On 5 July 1845 Smith and Professors George Airy and Barlow were constituted a commission to inquire whether future parliamentary railway bills should provide for a uniform rail gauge, and whether it would be expedient or practicable to bring railways already constructed or in course of construction into uniformity of gauge. On 30 March 1846 he was appointed one of the five commissioners to investigate and report upon the various railway projects in which it was proposed to have a terminus in the metropolis or its vicinity. On 9 November 1846 Smith was promoted to be colonel in the army, and on 1 May 1851 he was moved from Chatham to be commanding Royal Engineer of the southern district, with his headquarters at Portsmouth.
In July 1852 Smith was returned to parliament as member for Chatham in the Conservative interest, but in March 1853 he was unseated on petition. He was promoted to be major-general on 20 January 1854. In 1855 he was transferred from Portsmouth to the command of the Royal Engineers at Aldershot. He was appointed public examiner and inspector of the East India Company's Military Seminary at Addiscombe in 1856. In March 1857 he was again returned to parliament as member for Chatham. He resigned his command at Aldershot, finding his time fully occupied with parliamentary and other duties. He was a member of the royal commission on harbours of refuge in 1858, and of the commission on promotion and retirement in the army. He was again returned as member for Chatham at the election of April 1859, and continued to sit for that borough until 1868. He was promoted to be lieutenant-general on 25 October 1859, colonel-commandant of Royal Engineers on 6 July 1860, and general on 3 August 1863.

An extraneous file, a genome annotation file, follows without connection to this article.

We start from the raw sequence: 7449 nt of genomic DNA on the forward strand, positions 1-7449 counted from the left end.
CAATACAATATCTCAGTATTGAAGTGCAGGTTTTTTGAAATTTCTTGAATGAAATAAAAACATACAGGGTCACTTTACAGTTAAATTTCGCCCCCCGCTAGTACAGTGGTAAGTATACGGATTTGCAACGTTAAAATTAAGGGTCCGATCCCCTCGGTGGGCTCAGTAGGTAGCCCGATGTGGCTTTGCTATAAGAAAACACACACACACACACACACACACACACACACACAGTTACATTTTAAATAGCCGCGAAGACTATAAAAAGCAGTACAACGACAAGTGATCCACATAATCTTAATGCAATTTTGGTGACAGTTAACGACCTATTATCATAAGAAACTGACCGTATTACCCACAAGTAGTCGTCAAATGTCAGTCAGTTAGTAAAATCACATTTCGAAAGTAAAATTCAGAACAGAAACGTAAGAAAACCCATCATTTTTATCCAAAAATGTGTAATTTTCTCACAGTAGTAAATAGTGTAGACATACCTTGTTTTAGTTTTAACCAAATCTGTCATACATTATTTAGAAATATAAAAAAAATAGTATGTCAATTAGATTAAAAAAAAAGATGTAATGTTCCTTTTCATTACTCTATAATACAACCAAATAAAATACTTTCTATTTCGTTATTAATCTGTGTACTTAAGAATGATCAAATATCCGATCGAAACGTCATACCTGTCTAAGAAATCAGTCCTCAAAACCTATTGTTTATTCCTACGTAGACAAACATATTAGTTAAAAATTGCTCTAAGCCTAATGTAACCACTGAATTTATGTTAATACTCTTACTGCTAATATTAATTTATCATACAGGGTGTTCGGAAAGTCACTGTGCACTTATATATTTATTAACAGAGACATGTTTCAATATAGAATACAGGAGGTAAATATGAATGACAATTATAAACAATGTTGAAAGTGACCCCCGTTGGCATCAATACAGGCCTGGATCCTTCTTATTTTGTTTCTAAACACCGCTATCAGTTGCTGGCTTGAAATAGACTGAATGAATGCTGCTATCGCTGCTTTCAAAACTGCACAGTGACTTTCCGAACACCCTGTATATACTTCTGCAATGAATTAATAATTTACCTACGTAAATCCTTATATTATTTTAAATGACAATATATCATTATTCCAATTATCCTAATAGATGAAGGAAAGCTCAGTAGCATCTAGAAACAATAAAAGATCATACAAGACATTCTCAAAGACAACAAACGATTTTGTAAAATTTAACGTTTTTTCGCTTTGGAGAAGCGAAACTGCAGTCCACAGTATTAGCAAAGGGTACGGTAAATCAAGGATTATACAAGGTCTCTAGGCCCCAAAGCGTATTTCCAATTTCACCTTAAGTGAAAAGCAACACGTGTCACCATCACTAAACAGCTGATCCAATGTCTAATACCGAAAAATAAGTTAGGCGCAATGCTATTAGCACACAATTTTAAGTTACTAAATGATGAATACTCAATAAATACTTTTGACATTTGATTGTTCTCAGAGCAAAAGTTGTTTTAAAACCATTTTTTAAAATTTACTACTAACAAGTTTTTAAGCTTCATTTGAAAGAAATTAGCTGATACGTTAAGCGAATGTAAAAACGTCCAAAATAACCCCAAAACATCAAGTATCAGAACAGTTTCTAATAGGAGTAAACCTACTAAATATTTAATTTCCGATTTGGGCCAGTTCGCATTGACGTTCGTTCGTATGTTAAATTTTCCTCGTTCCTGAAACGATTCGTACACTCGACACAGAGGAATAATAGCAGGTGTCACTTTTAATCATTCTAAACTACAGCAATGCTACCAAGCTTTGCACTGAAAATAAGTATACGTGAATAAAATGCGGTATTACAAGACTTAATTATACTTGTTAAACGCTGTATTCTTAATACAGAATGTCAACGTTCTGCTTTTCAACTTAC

Smith died on 20 November 1874 at his residence, 62 Pembridge Villas, Notting Hill Gate, London, and was buried in Kensal Green cemetery. He was a Fellow of the Royal Society, an associate of the Institution of Civil Engineers, and a member of many learned bodies.
Smith was the author of ‘The Military Course of Engineering at Arras,’ Chatham, 1850, and he translated, with notes, Marshal Marmont's ‘Present State of the Turkish Empire,’ London, 1839; 2nd ed. 1854.
Smith married at Buckland, near Dover, on 31 January 1813, Harriet, daughter of Thomas Thorn, of Buckland House. There was no issue.
- Hansard 1803–2005: contributions in Parliament by John Mark Frederick Smith
|Parliament of the United Kingdom|
George Stevens Byng
|Member of Parliament for Chatham
1852 – 1853
Leicester Viney Vernon
Leicester Viney Vernon
|Member of Parliament for Chatham
1857 – 1865